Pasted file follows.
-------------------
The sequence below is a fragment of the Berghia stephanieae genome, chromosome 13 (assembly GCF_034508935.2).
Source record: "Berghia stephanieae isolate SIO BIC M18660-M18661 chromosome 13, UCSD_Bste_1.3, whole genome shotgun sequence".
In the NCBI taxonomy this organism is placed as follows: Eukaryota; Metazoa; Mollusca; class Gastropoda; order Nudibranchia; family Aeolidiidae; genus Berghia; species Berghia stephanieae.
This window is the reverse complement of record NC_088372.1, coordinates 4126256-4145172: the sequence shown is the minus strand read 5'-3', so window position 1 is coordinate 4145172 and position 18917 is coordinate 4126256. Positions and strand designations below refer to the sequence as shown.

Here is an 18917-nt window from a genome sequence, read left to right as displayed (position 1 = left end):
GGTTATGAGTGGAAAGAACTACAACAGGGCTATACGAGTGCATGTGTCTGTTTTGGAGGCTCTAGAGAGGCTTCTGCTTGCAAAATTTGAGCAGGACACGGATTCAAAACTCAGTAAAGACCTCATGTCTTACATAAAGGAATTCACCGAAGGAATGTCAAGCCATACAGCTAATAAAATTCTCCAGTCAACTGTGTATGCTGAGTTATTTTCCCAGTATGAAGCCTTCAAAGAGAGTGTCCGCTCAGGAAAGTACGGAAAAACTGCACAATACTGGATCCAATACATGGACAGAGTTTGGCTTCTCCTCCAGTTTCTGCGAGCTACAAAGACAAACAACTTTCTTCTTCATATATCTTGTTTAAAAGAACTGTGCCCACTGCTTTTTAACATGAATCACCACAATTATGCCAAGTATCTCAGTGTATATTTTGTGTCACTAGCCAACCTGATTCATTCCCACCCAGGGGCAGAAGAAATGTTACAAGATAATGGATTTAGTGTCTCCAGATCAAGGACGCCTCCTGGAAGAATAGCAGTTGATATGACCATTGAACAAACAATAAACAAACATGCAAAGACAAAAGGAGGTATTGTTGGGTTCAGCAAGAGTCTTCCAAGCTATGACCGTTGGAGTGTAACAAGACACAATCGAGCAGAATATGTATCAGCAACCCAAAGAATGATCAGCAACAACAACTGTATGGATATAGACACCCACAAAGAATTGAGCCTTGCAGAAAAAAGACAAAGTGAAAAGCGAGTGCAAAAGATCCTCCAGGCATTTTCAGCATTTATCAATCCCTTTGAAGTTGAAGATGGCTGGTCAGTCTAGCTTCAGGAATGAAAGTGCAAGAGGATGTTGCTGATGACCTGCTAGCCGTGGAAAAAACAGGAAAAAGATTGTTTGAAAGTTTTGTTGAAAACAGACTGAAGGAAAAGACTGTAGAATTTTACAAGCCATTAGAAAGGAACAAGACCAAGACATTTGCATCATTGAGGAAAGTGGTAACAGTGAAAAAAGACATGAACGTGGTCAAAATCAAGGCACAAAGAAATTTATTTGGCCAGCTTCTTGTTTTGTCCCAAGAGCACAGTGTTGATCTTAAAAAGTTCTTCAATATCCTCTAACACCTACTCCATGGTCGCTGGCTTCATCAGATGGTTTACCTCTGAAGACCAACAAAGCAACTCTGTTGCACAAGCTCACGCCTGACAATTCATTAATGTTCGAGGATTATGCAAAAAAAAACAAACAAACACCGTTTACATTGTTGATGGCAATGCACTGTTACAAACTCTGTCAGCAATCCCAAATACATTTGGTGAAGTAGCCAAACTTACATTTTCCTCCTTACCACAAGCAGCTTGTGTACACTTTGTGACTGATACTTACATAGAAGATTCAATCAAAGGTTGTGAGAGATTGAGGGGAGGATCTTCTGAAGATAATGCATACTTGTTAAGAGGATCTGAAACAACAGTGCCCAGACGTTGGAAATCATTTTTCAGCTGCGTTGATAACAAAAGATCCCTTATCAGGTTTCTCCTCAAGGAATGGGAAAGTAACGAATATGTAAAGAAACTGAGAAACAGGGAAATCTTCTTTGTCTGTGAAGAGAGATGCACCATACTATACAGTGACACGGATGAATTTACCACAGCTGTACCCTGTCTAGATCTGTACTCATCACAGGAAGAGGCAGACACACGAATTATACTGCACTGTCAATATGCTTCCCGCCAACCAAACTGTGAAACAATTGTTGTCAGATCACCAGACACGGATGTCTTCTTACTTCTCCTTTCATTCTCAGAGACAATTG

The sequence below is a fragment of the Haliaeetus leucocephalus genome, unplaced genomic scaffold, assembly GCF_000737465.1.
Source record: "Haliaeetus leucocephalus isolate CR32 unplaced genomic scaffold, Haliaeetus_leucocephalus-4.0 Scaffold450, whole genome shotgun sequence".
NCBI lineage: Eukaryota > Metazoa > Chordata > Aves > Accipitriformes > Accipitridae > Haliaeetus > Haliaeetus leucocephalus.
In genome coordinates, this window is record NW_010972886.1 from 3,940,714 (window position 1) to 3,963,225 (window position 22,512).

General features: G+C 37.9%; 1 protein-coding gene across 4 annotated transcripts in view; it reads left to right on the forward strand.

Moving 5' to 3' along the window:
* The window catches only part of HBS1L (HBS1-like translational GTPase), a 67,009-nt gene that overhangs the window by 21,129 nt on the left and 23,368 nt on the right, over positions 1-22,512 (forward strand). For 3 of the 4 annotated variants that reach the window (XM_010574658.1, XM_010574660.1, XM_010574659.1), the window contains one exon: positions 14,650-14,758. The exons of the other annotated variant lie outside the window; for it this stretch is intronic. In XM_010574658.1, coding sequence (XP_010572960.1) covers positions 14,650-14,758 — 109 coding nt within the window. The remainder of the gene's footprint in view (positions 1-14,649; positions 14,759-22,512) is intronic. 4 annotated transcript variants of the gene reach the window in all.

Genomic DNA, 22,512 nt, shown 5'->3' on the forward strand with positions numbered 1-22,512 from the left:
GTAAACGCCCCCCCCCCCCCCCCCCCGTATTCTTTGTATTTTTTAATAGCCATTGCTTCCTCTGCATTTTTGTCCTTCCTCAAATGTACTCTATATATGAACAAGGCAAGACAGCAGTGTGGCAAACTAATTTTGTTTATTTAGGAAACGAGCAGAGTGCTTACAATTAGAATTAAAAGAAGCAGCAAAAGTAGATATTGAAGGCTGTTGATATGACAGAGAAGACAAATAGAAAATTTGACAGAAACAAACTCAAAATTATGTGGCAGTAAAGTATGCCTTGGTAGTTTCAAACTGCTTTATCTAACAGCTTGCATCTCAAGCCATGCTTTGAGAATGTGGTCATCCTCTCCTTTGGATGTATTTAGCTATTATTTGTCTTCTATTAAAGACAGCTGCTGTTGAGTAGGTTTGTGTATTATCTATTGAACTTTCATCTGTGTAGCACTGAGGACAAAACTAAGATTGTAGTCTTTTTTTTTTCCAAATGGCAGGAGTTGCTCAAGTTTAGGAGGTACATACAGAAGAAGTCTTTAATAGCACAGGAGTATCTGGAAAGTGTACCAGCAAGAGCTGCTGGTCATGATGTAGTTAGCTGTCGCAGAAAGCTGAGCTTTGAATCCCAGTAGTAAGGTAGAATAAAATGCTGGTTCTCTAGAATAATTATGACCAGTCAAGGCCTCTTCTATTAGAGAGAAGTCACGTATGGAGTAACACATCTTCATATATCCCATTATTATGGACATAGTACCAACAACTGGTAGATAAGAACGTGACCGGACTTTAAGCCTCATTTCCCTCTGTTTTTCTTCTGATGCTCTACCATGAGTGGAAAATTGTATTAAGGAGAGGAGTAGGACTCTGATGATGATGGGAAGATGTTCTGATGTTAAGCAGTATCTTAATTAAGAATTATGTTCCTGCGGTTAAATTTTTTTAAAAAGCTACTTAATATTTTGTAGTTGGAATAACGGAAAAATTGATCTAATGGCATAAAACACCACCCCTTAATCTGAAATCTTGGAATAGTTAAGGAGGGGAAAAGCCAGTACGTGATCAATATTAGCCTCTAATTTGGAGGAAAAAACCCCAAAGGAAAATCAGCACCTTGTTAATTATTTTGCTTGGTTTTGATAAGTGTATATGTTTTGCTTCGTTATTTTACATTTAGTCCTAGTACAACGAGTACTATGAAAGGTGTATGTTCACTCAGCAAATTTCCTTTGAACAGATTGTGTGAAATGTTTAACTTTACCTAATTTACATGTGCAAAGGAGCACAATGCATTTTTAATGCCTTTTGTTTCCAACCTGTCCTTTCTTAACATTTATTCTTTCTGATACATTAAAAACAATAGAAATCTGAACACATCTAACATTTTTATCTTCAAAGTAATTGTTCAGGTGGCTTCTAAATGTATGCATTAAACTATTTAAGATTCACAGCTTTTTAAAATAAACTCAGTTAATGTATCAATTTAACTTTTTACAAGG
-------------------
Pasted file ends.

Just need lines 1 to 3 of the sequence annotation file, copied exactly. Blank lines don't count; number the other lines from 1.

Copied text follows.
The sequence below is a fragment of the Berghia stephanieae genome, chromosome 13 (assembly GCF_034508935.2).
Source record: "Berghia stephanieae isolate SIO BIC M18660-M18661 chromosome 13, UCSD_Bste_1.3, whole genome shotgun sequence".
In the NCBI taxonomy this organism is placed as follows: Eukaryota; Metazoa; Mollusca; class Gastropoda; order Nudibranchia; family Aeolidiidae; genus Berghia; species Berghia stephanieae.